In Gender and Sexuality: Diversity and Inclusion in the Workplace, instructor Julie Beaulieu covers questions like, “What is gender?” and “What do we mean by LGBTQIA+?” She also talks about how identity shapes experience in culture and the workplace. Hear from Julie on what you’ll learn in the course and how Pride Month is an opportunity to support inclusion and equality in the workplace and the LGBTQIA+ community.
Why did you choose to bring this course to Coursera?
I was excited for the opportunity to think about how to teach topics in gender and sexuality to a community of thinkers from diverse personal and professional backgrounds. I am also very passionate about the topic so I was grateful to have the opportunity to introduce learners to theories of gender and sexuality.
Who should be taking this course?
The course is designed for learners from any background or experience level. It’s specifically designed for people who are interested in LGBTQIA+ diversity, but it would be useful as well for people who’ve never really thought much about the topics. Ideas and theories about gender and sexuality are pretty central to our lives—all of us are impacted by it, not just LGBTQIA+ folks—so I hope that people who may have had little interest in the past take the class and actually grow a bit more curious about how we all move through the world we share.
What do you hope learners will walk away with after taking this course?
The most important thing is to realize that our ideas about gender, sexuality, intimacy, and embodiment are deeply shaped through the social, political, and historical aspects of our lives. Knowing this allows us to recognize difference as both predictable and interesting. I hope people come away from the course with an appreciation for what makes us different, as opposed to rejection or fear of difference.
Can you briefly talk about what LGBTQIA+ stands for?
The initialism LGBTQIA+ refers to lesbian, gay, bisexual, trans, queer (or questioning), intersex, asexual (or ally), and plus (which leaves space for folks who are part of the community but in ways that are not listed). LGBTQIA+ people experience some of the same forms of oppression; cultures of resistance and community form as a response to this oppression and form communities for education, support, and consciousness-raising, which is in part what LGBTQIA+ reflects.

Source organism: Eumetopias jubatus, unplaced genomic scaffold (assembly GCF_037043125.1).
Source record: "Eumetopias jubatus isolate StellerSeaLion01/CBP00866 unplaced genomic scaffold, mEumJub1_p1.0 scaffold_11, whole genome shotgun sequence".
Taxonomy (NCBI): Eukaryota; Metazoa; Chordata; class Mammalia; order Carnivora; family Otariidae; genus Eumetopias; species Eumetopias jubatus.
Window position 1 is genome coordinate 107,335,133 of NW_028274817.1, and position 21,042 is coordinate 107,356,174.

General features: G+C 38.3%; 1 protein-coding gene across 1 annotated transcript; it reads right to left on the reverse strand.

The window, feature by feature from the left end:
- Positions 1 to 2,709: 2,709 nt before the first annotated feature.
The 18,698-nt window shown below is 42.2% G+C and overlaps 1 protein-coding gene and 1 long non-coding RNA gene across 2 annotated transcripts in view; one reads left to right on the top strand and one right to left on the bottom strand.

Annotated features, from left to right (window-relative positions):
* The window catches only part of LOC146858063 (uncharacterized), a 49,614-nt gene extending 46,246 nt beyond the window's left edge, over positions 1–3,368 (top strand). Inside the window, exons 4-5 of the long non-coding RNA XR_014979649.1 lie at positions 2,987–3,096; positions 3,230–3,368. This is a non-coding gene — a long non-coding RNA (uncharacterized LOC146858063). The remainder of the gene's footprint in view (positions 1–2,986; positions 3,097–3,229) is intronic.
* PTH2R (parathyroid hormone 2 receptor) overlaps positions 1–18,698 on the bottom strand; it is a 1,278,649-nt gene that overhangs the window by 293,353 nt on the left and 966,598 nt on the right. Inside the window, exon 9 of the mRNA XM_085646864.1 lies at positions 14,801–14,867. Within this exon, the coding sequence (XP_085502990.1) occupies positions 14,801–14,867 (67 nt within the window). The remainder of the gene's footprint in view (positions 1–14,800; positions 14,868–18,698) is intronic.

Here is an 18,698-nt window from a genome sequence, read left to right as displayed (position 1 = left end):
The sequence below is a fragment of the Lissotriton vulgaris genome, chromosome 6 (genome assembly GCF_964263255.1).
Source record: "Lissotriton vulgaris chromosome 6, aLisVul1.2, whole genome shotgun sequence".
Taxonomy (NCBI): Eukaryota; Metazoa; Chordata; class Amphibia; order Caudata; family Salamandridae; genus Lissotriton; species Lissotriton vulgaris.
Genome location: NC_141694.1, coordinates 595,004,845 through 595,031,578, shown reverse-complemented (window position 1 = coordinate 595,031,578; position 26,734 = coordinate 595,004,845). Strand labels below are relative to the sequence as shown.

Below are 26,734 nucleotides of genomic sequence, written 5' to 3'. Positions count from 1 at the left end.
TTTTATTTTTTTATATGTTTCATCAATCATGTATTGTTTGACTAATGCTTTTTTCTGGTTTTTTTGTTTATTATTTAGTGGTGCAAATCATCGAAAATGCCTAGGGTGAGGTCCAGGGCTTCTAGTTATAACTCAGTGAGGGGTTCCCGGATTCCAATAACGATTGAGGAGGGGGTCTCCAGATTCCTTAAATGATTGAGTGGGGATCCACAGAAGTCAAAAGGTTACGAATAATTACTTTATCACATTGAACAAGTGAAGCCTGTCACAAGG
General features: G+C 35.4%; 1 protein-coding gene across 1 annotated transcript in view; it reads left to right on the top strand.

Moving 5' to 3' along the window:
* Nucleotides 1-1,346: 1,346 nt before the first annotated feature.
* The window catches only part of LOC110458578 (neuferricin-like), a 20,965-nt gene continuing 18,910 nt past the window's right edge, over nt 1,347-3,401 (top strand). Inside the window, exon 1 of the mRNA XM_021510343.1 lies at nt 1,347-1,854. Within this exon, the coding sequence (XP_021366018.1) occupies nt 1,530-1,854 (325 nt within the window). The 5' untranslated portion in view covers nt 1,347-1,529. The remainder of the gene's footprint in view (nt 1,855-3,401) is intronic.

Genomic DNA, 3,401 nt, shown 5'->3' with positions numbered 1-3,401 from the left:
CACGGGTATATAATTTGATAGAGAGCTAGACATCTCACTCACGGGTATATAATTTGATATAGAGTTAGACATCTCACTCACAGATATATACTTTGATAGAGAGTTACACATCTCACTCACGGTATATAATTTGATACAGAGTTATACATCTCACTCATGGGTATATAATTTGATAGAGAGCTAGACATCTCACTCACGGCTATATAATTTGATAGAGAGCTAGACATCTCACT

Can you discuss how Pride Month is a good opportunity for the support of racial diversity, equality, and inclusion in the LGBTQIA+ community?
The history of pride in a U.S. context provides a rich history of people from different class and race experiences fighting for rights and justice for diverse communities; much of the early movement was spearheaded by historically-minoritized people. The large pride celebrations that we see around the world shows promise for change, but history teaches us that progress is highly uneven; pride is a time to reflect on the work we have left to do, much of which involves working on race and class justice in LGBTQIA+ communities. It’s a celebration of course, but if that celebration excludes LGBTQIA+ people of color then it isn’t effective for all. Ideally, pride brings LGBTQIA+ together, helps us learn more about each other, and see beyond our own experiences.